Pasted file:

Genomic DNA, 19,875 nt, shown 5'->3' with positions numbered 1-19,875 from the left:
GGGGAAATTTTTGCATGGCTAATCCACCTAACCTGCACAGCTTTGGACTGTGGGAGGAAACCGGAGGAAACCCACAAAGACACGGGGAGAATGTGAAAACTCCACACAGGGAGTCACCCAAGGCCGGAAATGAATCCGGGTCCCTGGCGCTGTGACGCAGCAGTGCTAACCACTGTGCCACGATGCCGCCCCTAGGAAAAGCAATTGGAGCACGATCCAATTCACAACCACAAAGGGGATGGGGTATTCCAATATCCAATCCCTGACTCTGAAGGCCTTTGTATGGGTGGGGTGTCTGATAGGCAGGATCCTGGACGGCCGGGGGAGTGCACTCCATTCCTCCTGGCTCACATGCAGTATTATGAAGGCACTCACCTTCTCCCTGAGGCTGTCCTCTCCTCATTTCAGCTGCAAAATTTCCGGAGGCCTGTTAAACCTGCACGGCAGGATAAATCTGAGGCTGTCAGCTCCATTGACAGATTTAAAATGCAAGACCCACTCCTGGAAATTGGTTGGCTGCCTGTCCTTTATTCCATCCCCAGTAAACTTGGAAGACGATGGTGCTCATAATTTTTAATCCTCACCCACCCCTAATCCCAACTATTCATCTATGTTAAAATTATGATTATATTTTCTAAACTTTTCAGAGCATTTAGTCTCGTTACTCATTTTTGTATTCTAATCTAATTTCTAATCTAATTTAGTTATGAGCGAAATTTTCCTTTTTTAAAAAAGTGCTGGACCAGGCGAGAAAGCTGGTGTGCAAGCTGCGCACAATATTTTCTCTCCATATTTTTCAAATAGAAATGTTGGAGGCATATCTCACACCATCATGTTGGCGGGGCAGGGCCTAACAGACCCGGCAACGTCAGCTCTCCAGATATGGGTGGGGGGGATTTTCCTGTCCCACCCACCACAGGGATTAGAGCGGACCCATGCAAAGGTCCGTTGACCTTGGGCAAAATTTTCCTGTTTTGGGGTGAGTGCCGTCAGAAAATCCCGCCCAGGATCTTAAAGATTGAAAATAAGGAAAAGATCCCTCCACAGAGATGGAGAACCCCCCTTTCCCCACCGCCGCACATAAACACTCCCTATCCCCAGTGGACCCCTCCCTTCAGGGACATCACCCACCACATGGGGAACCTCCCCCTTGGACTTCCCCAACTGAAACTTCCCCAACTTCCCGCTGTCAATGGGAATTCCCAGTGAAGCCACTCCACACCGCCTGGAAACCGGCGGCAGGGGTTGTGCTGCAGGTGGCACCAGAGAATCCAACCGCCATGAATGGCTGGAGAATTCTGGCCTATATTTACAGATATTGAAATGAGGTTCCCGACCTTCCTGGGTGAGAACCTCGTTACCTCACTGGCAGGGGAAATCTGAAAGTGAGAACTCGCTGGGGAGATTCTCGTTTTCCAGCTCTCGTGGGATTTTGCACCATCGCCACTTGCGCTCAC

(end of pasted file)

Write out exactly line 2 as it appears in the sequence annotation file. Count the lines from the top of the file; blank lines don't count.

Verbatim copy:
GGGGAAATTTTTGCATGGCTAATCCACCTAACCTGCACAGCTTTGGACTGTGGGAGGAAACCGGAGGAAACCCACAAAGACACGGGGAGAATGTGAAAACTCCACACAGGGAGTCACCCAAGGCCGGAAATGAATCCGGGTCCCTGGCGCTGTGACGCAGCAGTGCTAACCACTGTGCCACGATGCCGCCCCTAGGAAAAGCAATTGGAGCACGATCCAATTCACAACCACAAAGGGGATGGGGTATTCCAATATCCAATCCCTGACTCTGAAGGCCTTTGTATGGGTGGGGTGTCTGATAGGCAGGATCCTGGACGGCCGGGGGAGTGCACTCCATTCCTCCTGGCTCACATGCAGTATTATGAAGGCACTCACCTTCTCCCTGAGGCTGTCCTCTCCTCATTTCAGCTGCAAAATTTCCGGAGGCCTGTTAAACCTGCACGGCAGGATAAATCTGAGGCTGTCAGCTCCATTGACAGATTTAAAATGCAAGACCCACTCCTGGAAATTGGTTGGCTGCCTGTCCTTTATTCCATCCCCAGTAAACTTGGAAGACGATGGTGCTCATAATTTTTAATCCTCACCCACCCCTAATCCCAACTATTCATCTATGTTAAAATTATGATTATATTTTCTAAACTTTTCAGAGCATTTAGTCTCGTTACTCATTTTTGTATTCTAATCTAATTTCTAATCTAATTTAGTTATGAGCGAAATTTTCCTTTTTTAAAAAAGTGCTGGACCAGGCGAGAAAGCTGGTGTGCAAGCTGCGCACAATATTTTCTCTCCATATTTTTCAAATAGAAATGTTGGAGGCATATCTCACACCATCATGTTGGCGGGGCAGGGCCTAACAGACCCGGCAACGTCAGCTCTCCAGATATGGGTGGGGGGGATTTTCCTGTCCCACCCACCACAGGGATTAGAGCGGACCCATGCAAAGGTCCGTTGACCTTGGGCAAAATTTTCCTGTTTTGGGGTGAGTGCCGTCAGAAAATCCCGCCCAGGATCTTAAAGATTGAAAATAAGGAAAAGATCCCTCCACAGAGATGGAGAACCCCCCTTTCCCCACCGCCGCACATAAACACTCCCTATCCCCAGTGGACCCCTCCCTTCAGGGACATCACCCACCACATGGGGAACCTCCCCCTTGGACTTCCCCAACTGAAACTTCCCCAACTTCCCGCTGTCAATGGGAATTCCCAGTGAAGCCACTCCACACCGCCTGGAAACCGGCGGCAGGGGTTGTGCTGCAGGTGGCACCAGAGAATCCAACCGCCATGAATGGCTGGAGAATTCTGGCCTATATTTACAGATATTGAAATGAGGTTCCCGACCTTCCTGGGTGAGAACCTCGTTACCTCACTGGCAGGGGAAATCTGAAAGTGAGAACTCGCTGGGGAGATTCTCGTTTTCCAGCTCTCGTGGGATTTTGCACCATCGCCACTTGCGCTCAC